Nuclear Issues

15 Items

teaser image

Blog Post - Atlantic Council

A Strategy for Dealing with North Korea

| Sep. 12, 2017

New sanctions imposed by the United Nations Security Council on September 11 in response to North Korea’s latest nuclear test are “not significant enough,” according to R. Nicholas Burns, an Atlantic Council board member who served as undersecretary of state for political affairs in the George W. Bush administration.

Sanctions must be part of a “patient long-term strategy” that includes deterrence, working closely with allies, and negotiations, said Burns, laying out the United States’ options for dealing with the North Korean crisis.  

Book - Georgetown University Press

Strategy in the Second Nuclear Age: Power, Ambition, and the Ultimate Weapon

    Editors:
  • Toshi Yoshihara
  • John R. Holmes
| October 2012

Strategy in the Second Nuclear Age assembles a group of distinguished scholars to grapple with the matter of how the United States, its allies, and its friends must size up the strategies, doctrines, and force structures currently taking shape if they are to design responses that reinforce deterrence amid vastly more complex strategic circumstances.

Book Chapter

North Korea's Nuclear Weapons Program: Motivations, Strategy, and Doctrine

| October 2012

Despite continuing efforts to convince North Korea to relinquish its nuclear capability, it appears increasingly unlikely that it will ever do so. Pyongyang might be willing to curtail or freeze certain parts of the program but the likelihood of North Korean denuclearization is quickly fading. With Pyongyang likely to retain some level of nuclear-weapons capability, analysis turns to an assessment of how these weapons might be integrated into its defense posture. Using deterrence theory as the analytical framework, this chapter examines possible avenues for North Korea's nuclear weapons strategy and doctrine.

Book - MIT Press

Our Own Worst Enemy? Institutional Interests and the Proliferation of Nuclear Weapons Expertise

    Author:
  • Sharon Weiner
| October 2011

When the Soviet Union collapsed in 1991, many observers feared that terrorists and rogue states would obtain weapons of mass destruction (WMD) or knowledge about how to build them from the vast Soviet nuclear, biological, and chemical weapons complex. The United States launched a major effort to prevent former Soviet WMD experts, suddenly without salaries, from peddling their secrets. In Our Own Worst Enemy, Sharon Weiner chronicles the design, implementation, and evolution of four U.S. programs that were central to this nonproliferation policy and assesses their successes and failures.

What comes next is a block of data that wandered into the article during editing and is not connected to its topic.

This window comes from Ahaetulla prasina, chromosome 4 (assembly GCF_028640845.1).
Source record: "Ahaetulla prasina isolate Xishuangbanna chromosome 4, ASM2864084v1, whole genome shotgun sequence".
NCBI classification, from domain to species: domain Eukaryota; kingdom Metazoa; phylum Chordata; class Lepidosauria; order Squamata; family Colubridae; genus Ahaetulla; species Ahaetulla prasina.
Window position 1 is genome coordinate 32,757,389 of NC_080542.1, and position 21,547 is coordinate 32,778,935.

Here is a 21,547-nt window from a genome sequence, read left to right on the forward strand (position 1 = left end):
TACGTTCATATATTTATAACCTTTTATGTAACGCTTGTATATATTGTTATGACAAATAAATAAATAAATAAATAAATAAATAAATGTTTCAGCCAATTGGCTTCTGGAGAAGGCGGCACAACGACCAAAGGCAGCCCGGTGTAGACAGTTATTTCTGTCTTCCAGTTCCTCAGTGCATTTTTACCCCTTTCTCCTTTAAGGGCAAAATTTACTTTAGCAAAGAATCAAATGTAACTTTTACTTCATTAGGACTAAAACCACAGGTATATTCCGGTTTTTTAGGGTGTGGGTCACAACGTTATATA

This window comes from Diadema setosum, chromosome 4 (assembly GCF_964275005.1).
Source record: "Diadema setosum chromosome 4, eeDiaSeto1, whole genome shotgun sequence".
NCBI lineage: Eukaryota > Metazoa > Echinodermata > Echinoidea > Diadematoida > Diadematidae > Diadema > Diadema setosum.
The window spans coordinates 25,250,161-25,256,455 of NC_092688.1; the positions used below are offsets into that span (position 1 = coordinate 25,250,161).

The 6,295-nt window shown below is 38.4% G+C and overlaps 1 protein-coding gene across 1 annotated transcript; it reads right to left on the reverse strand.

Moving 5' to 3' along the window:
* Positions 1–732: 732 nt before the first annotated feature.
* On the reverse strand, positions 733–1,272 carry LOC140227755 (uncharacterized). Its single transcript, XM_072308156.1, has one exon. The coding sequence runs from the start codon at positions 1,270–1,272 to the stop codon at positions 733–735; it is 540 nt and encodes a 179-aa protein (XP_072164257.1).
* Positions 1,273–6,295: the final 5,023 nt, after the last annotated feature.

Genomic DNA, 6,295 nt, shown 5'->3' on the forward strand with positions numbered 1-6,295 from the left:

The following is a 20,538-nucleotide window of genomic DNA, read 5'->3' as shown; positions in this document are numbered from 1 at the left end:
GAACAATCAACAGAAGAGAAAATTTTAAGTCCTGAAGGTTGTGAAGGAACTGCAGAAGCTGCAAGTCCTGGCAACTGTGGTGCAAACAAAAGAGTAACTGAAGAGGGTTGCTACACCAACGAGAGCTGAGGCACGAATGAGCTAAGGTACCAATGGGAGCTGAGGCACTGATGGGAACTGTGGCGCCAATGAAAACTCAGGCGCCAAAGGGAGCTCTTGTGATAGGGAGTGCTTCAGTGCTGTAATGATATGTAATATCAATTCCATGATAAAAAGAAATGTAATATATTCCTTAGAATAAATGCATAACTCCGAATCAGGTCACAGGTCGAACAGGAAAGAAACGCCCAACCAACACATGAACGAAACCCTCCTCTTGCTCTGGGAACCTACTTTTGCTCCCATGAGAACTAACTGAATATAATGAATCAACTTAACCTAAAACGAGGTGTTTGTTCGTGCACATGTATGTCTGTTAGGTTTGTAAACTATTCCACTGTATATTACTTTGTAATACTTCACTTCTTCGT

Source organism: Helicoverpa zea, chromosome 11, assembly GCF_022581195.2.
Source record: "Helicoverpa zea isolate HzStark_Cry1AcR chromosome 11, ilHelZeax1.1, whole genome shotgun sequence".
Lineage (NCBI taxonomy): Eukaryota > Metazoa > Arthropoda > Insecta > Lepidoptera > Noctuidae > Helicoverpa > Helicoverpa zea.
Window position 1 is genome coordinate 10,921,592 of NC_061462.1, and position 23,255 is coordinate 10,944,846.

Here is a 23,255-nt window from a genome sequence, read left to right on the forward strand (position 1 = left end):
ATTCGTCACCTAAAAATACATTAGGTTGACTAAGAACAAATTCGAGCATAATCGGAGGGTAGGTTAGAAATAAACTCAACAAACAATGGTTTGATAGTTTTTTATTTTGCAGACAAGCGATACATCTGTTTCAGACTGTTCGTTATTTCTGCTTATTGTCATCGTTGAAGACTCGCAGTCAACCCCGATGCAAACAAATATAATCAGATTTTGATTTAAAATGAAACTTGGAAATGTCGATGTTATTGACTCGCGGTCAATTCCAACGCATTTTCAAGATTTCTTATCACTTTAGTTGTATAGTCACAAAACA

Winner of the 2012 Louis Brownlow Book Award

teaser image

Book - Cornell University Press

Exporting the Bomb: Technology Transfer and the Spread of Nuclear Weapons

| April 2010

Matthew Kroenig's book, Exporting the Bomb: Technology Transfer and the Spread of Nuclear Weapons, was published by Cornell University Press. Kroenig argues that nearly every country with a nuclear weapons arsenal received substantial help at some point from a more advanced nuclear state. Understanding why states provide sensitive nuclear assistance not only adds to our knowledge of international politics but also aids in international efforts to control the spread of nuclear weapons.

Book Chapter

Conclusion: Seven Lessons Learned from the Fog of Peace

    Author:
  • Talbot C. Imlay
| September 6, 2006

"...the fog of peace can never be entirely pierced. Flexibility and constant cultivation of the ability to question received wisdom and to reconsider assumptions are the best security against catastrophic failure in a future war, regardless of whether that war resembles a more traditional interstate war or the current war on terror."

Book - Routledge

The Fog of Peace and War Planning: Military and Strategic Planning under Uncertainty

    Editor:
  • Talbot C. Imlay
| September 2006

This volume sets out to examine and analyse how governments and military organizations planned for an uncertain and potentially threatening future during four different peacetime periods spanning from the beginning of the nineteenth century to the aftermath of the Second World War.